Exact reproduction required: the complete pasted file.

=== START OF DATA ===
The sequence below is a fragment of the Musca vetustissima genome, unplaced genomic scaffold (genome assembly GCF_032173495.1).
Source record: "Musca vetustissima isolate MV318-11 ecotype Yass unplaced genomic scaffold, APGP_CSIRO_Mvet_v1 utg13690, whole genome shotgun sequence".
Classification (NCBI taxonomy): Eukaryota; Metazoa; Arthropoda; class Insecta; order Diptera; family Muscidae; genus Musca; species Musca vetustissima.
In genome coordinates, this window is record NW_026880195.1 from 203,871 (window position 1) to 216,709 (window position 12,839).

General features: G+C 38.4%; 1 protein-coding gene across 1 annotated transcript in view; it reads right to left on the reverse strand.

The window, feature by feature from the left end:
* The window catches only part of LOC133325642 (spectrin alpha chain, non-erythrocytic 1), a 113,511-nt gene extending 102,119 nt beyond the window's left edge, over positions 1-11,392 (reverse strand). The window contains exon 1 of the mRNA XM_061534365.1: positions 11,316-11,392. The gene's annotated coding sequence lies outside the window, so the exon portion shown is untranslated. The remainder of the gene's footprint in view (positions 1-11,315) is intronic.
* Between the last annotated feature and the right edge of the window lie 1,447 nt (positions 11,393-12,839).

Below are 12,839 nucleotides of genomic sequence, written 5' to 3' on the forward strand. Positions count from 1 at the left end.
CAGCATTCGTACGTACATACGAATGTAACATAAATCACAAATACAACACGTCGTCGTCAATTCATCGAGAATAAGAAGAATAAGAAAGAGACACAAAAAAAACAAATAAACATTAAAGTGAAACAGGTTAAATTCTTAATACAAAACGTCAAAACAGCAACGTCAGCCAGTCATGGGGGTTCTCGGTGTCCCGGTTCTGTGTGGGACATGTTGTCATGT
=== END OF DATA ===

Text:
The sequence below is a fragment of the Musca vetustissima genome, unplaced genomic scaffold (genome assembly GCF_032173495.1).
Source record: "Musca vetustissima isolate MV318-11 ecotype Yass unplaced genomic scaffold, APGP_CSIRO_Mvet_v1 utg13690, whole genome shotgun sequence".
Classification (NCBI taxonomy): Eukaryota; Metazoa; Arthropoda; class Insecta; order Diptera; family Muscidae; genus Musca; species Musca vetustissima.
In genome coordinates, this window is record NW_026880195.1 from 203,871 (window position 1) to 216,709 (window position 12,839).

General features: G+C 38.4%; 1 protein-coding gene across 1 annotated transcript in view; it reads right to left on the reverse strand.

The window, feature by feature from the left end:
* The window catches only part of LOC133325642 (spectrin alpha chain, non-erythrocytic 1), a 113,511-nt gene extending 102,119 nt beyond the window's left edge, over positions 1-11,392 (reverse strand). The window contains exon 1 of the mRNA XM_061534365.1: positions 11,316-11,392. The gene's annotated coding sequence lies outside the window, so the exon portion shown is untranslated. The remainder of the gene's footprint in view (positions 1-11,315) is intronic.
* Between the last annotated feature and the right edge of the window lie 1,447 nt (positions 11,393-12,839).

Below are 12,839 nucleotides of genomic sequence, written 5' to 3' on the forward strand. Positions count from 1 at the left end.
CAGCATTCGTACGTACATACGAATGTAACATAAATCACAAATACAACACGTCGTCGTCAATTCATCGAGAATAAGAAGAATAAGAAAGAGACACAAAAAAAACAAATAAACATTAAAGTGAAACAGGTTAAATTCTTAATACAAAACGTCAAAACAGCAACGTCAGCCAGTCATGGGGGTTCTCGGTGTCCCGGTTCTGTGTGGGACATGTTGTCATGT